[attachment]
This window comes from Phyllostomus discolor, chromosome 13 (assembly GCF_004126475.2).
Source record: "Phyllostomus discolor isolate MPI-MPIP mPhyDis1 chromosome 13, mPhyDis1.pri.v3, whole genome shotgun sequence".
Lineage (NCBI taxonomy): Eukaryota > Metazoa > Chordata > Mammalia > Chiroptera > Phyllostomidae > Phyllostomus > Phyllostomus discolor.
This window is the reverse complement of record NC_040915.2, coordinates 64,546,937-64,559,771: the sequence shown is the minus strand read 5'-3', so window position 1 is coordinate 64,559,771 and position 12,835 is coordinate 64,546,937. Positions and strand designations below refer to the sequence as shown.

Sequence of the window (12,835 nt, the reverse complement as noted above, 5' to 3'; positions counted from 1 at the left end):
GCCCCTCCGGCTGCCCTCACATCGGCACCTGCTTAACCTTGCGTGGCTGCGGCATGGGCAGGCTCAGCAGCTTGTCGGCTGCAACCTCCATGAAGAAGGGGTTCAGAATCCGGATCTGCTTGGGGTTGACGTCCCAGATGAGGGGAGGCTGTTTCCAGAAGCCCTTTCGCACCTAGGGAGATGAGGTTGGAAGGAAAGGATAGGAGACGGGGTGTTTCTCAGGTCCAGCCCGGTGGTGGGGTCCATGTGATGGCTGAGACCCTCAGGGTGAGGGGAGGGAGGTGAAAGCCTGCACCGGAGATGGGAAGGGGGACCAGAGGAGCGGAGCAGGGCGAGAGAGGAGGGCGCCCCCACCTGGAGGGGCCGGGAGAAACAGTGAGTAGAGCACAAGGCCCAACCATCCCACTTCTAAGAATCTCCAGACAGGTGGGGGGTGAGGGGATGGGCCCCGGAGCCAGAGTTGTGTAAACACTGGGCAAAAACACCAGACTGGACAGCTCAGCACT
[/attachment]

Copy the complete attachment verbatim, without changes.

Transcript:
This window comes from Phyllostomus discolor, chromosome 13 (assembly GCF_004126475.2).
Source record: "Phyllostomus discolor isolate MPI-MPIP mPhyDis1 chromosome 13, mPhyDis1.pri.v3, whole genome shotgun sequence".
Lineage (NCBI taxonomy): Eukaryota > Metazoa > Chordata > Mammalia > Chiroptera > Phyllostomidae > Phyllostomus > Phyllostomus discolor.
This window is the reverse complement of record NC_040915.2, coordinates 64,546,937-64,559,771: the sequence shown is the minus strand read 5'-3', so window position 1 is coordinate 64,559,771 and position 12,835 is coordinate 64,546,937. Positions and strand designations below refer to the sequence as shown.

Sequence of the window (12,835 nt, the reverse complement as noted above, 5' to 3'; positions counted from 1 at the left end):
GCCCCTCCGGCTGCCCTCACATCGGCACCTGCTTAACCTTGCGTGGCTGCGGCATGGGCAGGCTCAGCAGCTTGTCGGCTGCAACCTCCATGAAGAAGGGGTTCAGAATCCGGATCTGCTTGGGGTTGACGTCCCAGATGAGGGGAGGCTGTTTCCAGAAGCCCTTTCGCACCTAGGGAGATGAGGTTGGAAGGAAAGGATAGGAGACGGGGTGTTTCTCAGGTCCAGCCCGGTGGTGGGGTCCATGTGATGGCTGAGACCCTCAGGGTGAGGGGAGGGAGGTGAAAGCCTGCACCGGAGATGGGAAGGGGGACCAGAGGAGCGGAGCAGGGCGAGAGAGGAGGGCGCCCCCACCTGGAGGGGCCGGGAGAAACAGTGAGTAGAGCACAAGGCCCAACCATCCCACTTCTAAGAATCTCCAGACAGGTGGGGGGTGAGGGGATGGGCCCCGGAGCCAGAGTTGTGTAAACACTGGGCAAAAACACCAGACTGGACAGCTCAGCACT